Video is on almost every marketer’s radar.
In fact, 69% of marketers say their video-marketing budget is increasing.
On top of that, mobile video advertising is expected to total 72% of digital ad spend by 2019.
But do you want to hear the best stat of all?
Marketers who use videos boost their revenue 49% faster than those who don’t.
I’ve even been stepping up my video game as a result!
Why? Because when it comes to channels for driving more sales, we should leave no stone left unturned.
It can be easy to get comfortable with our current methods and tactics. But then we lose out on the big wins and possibilities of other platforms.
If you want your conversions to increase (and you do!), you need to diversify your approach.
You can’t just run ads and grind your SEO to the first page anymore.
More and more people want to watch video instead of reading text.
A picture or video is literally worth 60,000 words.
What does that mean? People process an image or video 60,000 times faster than they do text.
And the numbers for video success are glaring:
Facebook’s video view count is skyrocketing every single day.
So if you want to drive more sales, you need to focus less on producing 60,000 words and more on helpful, value-driven videos.
And there’s no better place to get this done than on YouTube.
I increased my sales by using YouTube. Here’s how you can do the same.
Why you should be using YouTube
No, YouTube isn’t the only platform to use for video marketing.
Facebook video is another great way to drive sales. You shouldn’t necessarily put all your eggs in one basket.
But YouTube’s audience is king when it comes to landing sales and customers.
There are more than 1.3 billion people who use YouTube. And almost 5 billion videos are watched daily.
YouTube viewing has staying power. The average mobile viewing session lasts for more than 40 minutes!
That means you can capture attention and keep it for huge amounts of time.
And YouTube has the best post-click engagement of any social media platform:
YouTube also has the lowest bounce rate after a click-through to your site and has the highest average time on site and pages per visit.
In fact, YouTube accounts for the majority of mobile web traffic!
When it comes to mobile viewing, YouTube videos are the leader of the pack, beating out Facebook and Netflix.
One in four users in the United States watch online videos daily. That already impressive number is even higher in other countries.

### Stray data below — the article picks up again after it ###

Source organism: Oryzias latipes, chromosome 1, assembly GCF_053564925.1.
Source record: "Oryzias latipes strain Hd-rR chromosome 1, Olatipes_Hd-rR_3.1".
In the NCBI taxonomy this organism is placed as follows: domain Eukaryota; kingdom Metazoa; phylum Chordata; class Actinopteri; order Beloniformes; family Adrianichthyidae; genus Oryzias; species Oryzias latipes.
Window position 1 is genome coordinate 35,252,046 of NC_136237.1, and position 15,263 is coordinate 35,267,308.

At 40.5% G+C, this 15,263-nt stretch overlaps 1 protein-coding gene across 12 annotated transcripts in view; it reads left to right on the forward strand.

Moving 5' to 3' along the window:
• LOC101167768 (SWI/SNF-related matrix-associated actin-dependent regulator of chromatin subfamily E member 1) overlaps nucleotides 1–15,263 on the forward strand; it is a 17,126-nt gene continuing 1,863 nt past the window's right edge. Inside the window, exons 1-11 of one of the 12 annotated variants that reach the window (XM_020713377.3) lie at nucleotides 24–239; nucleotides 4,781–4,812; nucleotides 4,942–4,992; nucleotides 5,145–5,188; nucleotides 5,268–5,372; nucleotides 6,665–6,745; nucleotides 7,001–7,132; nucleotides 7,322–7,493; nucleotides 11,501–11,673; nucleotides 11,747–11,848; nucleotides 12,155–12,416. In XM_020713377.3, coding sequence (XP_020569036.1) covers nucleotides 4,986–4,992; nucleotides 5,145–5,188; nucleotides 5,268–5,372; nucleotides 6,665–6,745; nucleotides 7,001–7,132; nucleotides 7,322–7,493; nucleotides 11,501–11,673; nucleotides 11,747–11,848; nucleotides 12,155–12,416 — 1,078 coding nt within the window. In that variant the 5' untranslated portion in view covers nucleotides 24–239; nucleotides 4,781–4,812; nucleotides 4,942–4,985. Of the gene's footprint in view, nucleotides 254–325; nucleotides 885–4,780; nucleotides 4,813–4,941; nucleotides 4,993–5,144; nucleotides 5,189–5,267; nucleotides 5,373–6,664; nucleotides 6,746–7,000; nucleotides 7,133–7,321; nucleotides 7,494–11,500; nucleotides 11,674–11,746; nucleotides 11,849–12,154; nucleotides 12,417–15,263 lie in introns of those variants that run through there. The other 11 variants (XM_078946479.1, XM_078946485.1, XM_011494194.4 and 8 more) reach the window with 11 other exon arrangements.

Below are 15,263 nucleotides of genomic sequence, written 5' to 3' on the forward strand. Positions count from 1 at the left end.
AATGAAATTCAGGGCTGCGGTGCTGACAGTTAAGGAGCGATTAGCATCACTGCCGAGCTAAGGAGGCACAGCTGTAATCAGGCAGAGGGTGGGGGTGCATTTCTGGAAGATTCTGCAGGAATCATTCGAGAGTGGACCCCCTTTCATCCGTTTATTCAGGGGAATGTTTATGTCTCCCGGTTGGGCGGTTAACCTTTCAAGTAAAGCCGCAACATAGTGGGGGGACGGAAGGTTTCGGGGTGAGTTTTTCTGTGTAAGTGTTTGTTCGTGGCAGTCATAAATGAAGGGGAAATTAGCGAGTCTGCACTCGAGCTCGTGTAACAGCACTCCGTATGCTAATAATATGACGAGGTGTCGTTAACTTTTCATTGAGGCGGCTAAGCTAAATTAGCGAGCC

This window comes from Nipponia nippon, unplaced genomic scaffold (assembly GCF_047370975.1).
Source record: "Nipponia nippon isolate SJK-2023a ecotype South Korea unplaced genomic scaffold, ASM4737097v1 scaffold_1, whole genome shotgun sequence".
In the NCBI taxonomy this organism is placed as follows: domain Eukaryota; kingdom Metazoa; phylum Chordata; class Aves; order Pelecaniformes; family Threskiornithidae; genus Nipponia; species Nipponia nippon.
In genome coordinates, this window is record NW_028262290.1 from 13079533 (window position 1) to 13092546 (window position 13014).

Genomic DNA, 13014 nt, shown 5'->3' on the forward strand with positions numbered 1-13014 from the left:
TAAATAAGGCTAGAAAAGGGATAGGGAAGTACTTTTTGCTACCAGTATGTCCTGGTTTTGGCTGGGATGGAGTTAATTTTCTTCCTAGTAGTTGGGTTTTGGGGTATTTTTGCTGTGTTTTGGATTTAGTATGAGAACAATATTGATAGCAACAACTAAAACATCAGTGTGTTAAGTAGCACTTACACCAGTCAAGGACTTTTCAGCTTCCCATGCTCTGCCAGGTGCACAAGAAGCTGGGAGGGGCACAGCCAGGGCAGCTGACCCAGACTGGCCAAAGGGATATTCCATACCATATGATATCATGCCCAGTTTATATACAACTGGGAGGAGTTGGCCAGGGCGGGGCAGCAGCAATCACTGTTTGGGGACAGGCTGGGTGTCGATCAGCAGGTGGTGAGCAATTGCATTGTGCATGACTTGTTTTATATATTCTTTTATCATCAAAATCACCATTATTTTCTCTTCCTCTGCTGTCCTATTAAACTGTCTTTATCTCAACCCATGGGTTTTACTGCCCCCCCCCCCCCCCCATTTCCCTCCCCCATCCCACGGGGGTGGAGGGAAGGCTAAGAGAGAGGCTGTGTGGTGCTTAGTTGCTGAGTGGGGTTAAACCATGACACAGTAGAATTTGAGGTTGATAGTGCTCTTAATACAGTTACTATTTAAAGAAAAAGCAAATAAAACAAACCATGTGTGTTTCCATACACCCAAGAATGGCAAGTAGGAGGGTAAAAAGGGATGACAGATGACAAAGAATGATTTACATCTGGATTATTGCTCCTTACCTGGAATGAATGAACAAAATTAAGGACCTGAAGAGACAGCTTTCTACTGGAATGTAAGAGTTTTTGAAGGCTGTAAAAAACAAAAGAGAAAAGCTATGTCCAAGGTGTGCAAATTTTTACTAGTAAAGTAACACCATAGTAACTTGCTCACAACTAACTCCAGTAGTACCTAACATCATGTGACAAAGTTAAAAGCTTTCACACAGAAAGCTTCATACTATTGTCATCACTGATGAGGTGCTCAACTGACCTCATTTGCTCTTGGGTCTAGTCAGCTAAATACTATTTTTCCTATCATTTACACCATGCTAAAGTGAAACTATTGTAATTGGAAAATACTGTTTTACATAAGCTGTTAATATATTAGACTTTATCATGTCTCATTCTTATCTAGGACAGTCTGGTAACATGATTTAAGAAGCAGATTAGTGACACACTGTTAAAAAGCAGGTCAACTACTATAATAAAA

YouTube is even growing more popular than traditional video content services like actual mainstream TV!
More people are using YouTube for their video-content needs than they are mainstream television.
People are hanging up the cable boxes and 1,000-channel subscriptions for nearly-unlimited free content.
This means that if you want to reach a massive audience and build your brand, YouTube is the place to be.
And it’s the perfect platform to leverage your following and drive tons of sales.
Here’s how I did it.
Tip #1. Make custom thumbnails
One of the first things that I found to help increase clicks, views, and sales was creating custom thumbnails.
When I first started out on YouTube, I made the mistake of just using a segment of my video as my thumbnail.
I took the easy way out, thinking there was no way that a custom thumbnail would drive more engagement.
I was dead wrong.
In fact, it can increase your engagement by 154%.
Just one look at clickbait-style sites like Buzzfeed can show you how these tactics can work.
They use attention-grabbing headlines and, more importantly, intriguing thumbnails to drive clicks:
Thumbnails are basically like your meta description headlines in a typical SERP on Google.
And YouTube is a search engine. When a user searches keywords, they get results based on those queries.
So the same SEO rules apply. You shouldn’t just care about rank, but also the click-through rate, too.
Your title, thumbnail, and short description are what get people to click.
Notice all those keywords in the titles and description?
It’s just like your meta description on a typical blog post.
You want to target specific keywords to show up.
I digress. Back to the custom thumbnails!
Did you notice how almost every single video on that results page had a custom image?
We’re naturally drawn to imagery rather than text.
So using a compelling thumbnail should be your first step when trying to drive engagement and sales through YouTube videos.
In fact, the YouTube Creator Academy said that 90% of the best-performing videos on their platform have a custom thumbnail.
To create a custom thumbnail, simply start uploading your video and choose the “Custom thumbnail” option during the upload stage:
Here’s how to make your thumbnails compelling enough to drive tons of clicks and boost your CTR: